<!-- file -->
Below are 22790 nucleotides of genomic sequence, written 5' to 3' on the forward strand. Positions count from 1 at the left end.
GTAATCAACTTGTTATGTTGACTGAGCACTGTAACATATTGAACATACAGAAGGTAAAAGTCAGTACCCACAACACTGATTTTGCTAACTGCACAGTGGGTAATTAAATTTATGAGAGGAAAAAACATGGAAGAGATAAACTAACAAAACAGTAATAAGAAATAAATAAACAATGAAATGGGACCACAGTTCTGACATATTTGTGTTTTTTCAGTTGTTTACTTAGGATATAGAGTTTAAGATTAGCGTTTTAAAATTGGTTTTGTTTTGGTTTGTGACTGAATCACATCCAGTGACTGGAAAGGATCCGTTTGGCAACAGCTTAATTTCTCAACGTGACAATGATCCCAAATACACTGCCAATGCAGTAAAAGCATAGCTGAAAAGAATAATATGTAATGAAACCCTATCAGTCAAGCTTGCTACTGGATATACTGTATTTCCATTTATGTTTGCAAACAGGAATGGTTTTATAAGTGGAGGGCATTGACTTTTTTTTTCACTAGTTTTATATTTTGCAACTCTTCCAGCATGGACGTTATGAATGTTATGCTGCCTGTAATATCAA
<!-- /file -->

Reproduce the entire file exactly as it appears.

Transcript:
Below are 22790 nucleotides of genomic sequence, written 5' to 3' on the forward strand. Positions count from 1 at the left end.
GTAATCAACTTGTTATGTTGACTGAGCACTGTAACATATTGAACATACAGAAGGTAAAAGTCAGTACCCACAACACTGATTTTGCTAACTGCACAGTGGGTAATTAAATTTATGAGAGGAAAAAACATGGAAGAGATAAACTAACAAAACAGTAATAAGAAATAAATAAACAATGAAATGGGACCACAGTTCTGACATATTTGTGTTTTTTCAGTTGTTTACTTAGGATATAGAGTTTAAGATTAGCGTTTTAAAATTGGTTTTGTTTTGGTTTGTGACTGAATCACATCCAGTGACTGGAAAGGATCCGTTTGGCAACAGCTTAATTTCTCAACGTGACAATGATCCCAAATACACTGCCAATGCAGTAAAAGCATAGCTGAAAAGAATAATATGTAATGAAACCCTATCAGTCAAGCTTGCTACTGGATATACTGTATTTCCATTTATGTTTGCAAACAGGAATGGTTTTATAAGTGGAGGGCATTGACTTTTTTTTTCACTAGTTTTATATTTTGCAACTCTTCCAGCATGGACGTTATGAATGTTATGCTGCCTGTAATATCAA